The reaction can be conducted in a solvent, if desired, such as a polar non-acidic solvent. Excellent results are obtained using alcohols as solvents. Lower alcohols such as methanol, ethanol, isopropanol and the like can be employed. In addition, heterocyclic polar solvents, such as, tetrahydrofuran can also be employed. Amides such as dimethyl formamide and highly polar materials such as dimethyl sulfoxide can be employed. In addition, other non-reactive materials such as acetonitrile can also be used. Although solvents such as tetrahydrofuran and dimethyl sulfoxide can be employed, they may not be practical or as desirable because of lower polarity or tendency to react with the enamine or 2-hydrocarboxy-1-nitroalkane forming undesirable reaction products or polymer, lowering yields and increasing impurities or clean-up requirements. However, it has been found that solvent is not required and good yields of desired 4-substituted pyrrole diesters produced by the process of this invention without the use of a solvent.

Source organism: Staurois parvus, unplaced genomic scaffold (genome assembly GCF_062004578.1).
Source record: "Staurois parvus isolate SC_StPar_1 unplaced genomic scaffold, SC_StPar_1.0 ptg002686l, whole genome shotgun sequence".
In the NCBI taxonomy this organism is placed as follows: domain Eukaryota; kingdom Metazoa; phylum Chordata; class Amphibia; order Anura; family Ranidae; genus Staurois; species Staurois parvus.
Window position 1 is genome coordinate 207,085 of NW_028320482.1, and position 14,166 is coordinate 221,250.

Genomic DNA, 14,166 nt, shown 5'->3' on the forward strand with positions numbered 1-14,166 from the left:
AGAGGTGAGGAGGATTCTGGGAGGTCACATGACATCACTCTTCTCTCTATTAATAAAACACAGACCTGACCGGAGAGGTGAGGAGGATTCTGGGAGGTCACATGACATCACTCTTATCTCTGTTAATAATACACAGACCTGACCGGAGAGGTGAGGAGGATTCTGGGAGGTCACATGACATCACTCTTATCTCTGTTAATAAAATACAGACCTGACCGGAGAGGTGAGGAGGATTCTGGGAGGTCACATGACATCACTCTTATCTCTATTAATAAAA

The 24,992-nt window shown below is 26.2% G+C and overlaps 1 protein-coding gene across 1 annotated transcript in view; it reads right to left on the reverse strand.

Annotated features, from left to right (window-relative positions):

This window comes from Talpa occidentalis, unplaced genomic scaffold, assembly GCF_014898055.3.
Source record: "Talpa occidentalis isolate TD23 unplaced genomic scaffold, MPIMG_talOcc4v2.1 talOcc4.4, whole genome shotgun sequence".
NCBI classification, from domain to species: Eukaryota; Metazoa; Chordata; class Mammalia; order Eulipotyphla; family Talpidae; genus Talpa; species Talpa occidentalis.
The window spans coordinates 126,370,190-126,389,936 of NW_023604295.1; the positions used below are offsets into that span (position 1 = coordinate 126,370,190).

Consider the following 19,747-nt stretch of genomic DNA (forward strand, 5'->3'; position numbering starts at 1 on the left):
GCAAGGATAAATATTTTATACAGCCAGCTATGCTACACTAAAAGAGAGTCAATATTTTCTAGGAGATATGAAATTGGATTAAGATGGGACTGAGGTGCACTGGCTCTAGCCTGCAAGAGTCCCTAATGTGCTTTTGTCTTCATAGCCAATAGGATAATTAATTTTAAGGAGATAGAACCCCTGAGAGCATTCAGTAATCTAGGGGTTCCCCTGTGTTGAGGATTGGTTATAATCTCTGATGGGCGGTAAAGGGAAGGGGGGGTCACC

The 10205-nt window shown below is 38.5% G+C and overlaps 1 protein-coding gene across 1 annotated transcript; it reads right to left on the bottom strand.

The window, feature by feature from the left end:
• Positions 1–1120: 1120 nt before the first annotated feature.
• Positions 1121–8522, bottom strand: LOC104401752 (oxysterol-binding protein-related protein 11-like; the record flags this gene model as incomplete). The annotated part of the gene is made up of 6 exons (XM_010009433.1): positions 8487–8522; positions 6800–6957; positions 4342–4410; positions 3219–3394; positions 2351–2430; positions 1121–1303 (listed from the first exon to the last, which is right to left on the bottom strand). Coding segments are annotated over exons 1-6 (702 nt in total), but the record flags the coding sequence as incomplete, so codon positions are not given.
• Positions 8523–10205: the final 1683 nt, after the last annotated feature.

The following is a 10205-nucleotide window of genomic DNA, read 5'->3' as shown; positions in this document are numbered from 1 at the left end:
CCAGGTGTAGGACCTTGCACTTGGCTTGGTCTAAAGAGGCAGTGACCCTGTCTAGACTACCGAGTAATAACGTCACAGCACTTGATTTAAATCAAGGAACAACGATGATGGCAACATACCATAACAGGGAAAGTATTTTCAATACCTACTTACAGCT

The reaction can be carried out at temperature ranging from ambient up tp about 100° C. However, the reaction takes an inordinate amount of time at ambient temperatures whereas product and starting material degradation begins to occur at the higher temperatures. In general, it has been found that temperatures from about 50° to about 90° C. provide sufficient reaction rates. More specifically, from about 60° to about 90° C. is a more preferable temperature range for the process of the present invention. To a certain extent, the materials being reacted and the presence or absence of a solvent will have some relationship to the temperature. However, temperatures from about 75° to about 90° C. have been employed to produce best results. The reaction occurs over a period of from about 1/2 to greater than 200 hours. However, time is not a truly independent variable, depending to a certain extent on the reaction temperature and the amount of starting materials. Further, it is not critical to add the reactants in any particular mode or fashion. However, it would not be desirable to heat the 2-hydrocarboxy-1-nitropropane to reaction temperature for long periods of time. It is believed that the best results would be obtained, however, if the 2-hydrocarboxy-1-nitropropane were added to the enamine which is maintained at reaction temperature. According to the process of the present invention, in general, the best procedure is to mix the methyl enamine of acetone dicarboxylate and 2-acetoxy-1-nitropropane and heat the mixture to 90° with continued mixing under a nitrogen atmosphere. The presence of an internal standard such as dibutyl phthalate is useful to follow the progress of the reaction for analytical purposes. After reaction for 2 hours, analysis shows 66 percent yield of the corresponding diethyl 1,4-dimethyl-3-ethoxy carbonyl pyrrole-2-acetate.